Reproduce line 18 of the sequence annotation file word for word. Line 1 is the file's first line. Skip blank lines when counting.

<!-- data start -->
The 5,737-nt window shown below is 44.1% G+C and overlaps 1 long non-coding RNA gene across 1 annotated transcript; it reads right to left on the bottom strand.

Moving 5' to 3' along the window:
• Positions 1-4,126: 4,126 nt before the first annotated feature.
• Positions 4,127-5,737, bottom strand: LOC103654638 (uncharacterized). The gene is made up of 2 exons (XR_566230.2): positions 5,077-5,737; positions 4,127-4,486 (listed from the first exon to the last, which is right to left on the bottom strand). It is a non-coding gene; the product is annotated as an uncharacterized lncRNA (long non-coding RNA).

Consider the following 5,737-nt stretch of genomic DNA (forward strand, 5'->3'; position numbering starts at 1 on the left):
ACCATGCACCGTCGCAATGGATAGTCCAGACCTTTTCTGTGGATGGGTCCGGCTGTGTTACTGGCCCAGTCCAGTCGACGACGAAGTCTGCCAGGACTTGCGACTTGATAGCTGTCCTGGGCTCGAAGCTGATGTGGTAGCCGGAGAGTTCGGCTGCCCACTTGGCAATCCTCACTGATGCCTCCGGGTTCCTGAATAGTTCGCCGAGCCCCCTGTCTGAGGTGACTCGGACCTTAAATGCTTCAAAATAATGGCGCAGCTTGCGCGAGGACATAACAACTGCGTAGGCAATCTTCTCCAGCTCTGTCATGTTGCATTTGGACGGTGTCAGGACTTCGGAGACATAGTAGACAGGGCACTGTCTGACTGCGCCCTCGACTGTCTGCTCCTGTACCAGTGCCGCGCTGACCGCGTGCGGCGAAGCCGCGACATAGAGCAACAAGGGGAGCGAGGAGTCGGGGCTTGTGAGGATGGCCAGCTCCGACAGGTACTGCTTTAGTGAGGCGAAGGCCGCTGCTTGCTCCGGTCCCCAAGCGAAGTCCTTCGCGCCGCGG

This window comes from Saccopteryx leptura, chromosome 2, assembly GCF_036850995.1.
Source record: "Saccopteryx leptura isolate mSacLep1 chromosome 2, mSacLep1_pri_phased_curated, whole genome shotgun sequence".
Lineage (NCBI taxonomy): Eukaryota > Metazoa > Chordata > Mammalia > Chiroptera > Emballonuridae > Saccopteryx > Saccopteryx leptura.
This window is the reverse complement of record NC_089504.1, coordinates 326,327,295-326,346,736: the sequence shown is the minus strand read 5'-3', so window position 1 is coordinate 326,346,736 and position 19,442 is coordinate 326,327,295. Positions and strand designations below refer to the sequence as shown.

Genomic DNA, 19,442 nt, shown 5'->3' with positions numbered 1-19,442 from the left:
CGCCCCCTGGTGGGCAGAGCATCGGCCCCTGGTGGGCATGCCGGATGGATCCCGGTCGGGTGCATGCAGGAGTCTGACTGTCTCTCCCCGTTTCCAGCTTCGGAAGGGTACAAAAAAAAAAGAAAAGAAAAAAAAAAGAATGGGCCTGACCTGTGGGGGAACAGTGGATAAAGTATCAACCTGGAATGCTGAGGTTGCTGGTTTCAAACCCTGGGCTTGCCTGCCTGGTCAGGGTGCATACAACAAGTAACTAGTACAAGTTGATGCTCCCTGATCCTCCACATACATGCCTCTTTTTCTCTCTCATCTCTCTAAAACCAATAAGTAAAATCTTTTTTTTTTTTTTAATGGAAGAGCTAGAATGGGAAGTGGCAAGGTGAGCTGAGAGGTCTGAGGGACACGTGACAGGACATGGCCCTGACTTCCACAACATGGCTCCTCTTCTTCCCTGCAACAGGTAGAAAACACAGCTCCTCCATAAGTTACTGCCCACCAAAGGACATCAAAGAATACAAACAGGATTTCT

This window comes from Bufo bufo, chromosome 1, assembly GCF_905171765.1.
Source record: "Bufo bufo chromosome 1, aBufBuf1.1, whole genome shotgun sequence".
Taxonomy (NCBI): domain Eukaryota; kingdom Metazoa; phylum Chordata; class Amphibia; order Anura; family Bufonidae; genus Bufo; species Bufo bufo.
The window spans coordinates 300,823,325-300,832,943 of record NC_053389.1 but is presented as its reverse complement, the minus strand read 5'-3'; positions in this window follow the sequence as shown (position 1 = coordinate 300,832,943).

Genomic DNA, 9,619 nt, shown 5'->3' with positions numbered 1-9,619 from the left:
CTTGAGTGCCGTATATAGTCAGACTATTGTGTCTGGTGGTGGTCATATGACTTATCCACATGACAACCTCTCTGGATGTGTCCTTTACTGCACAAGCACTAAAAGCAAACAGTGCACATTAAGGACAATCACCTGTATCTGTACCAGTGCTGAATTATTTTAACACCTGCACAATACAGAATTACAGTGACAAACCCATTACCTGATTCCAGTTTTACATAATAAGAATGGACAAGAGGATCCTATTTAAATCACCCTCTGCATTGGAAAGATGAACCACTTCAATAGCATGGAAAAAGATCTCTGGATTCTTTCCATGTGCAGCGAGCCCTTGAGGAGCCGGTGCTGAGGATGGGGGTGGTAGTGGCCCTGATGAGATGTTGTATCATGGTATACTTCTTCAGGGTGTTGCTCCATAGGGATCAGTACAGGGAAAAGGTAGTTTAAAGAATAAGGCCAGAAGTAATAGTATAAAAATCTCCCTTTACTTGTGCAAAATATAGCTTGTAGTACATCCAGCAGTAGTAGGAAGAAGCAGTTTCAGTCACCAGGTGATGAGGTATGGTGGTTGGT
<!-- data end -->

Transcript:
CTTGAGTGCCGTATATAGTCAGACTATTGTGTCTGGTGGTGGTCATATGACTTATCCACATGACAACCTCTCTGGATGTGTCCTTTACTGCACAAGCACTAAAAGCAAACAGTGCACATTAAGGACAATCACCTGTATCTGTACCAGTGCTGAATTATTTTAACACCTGCACAATACAGAATTACAGTGACAAACCCATTACCTGATTCCAGTTTTACATAATAAGAATGGACAAGAGGATCCTATTTAAATCACCCTCTGCATTGGAAAGATGAACCACTTCAATAGCATGGAAAAAGATCTCTGGATTCTTTCCATGTGCAGCGAGCCCTTGAGGAGCCGGTGCTGAGGATGGGGGTGGTAGTGGCCCTGATGAGATGTTGTATCATGGTATACTTCTTCAGGGTGTTGCTCCATAGGGATCAGTACAGGGAAAAGGTAGTTTAAAGAATAAGGCCAGAAGTAATAGTATAAAAATCTCCCTTTACTTGTGCAAAATATAGCTTGTAGTACATCCAGCAGTAGTAGGAAGAAGCAGTTTCAGTCACCAGGTGATGAGGTATGGTGGTTGGT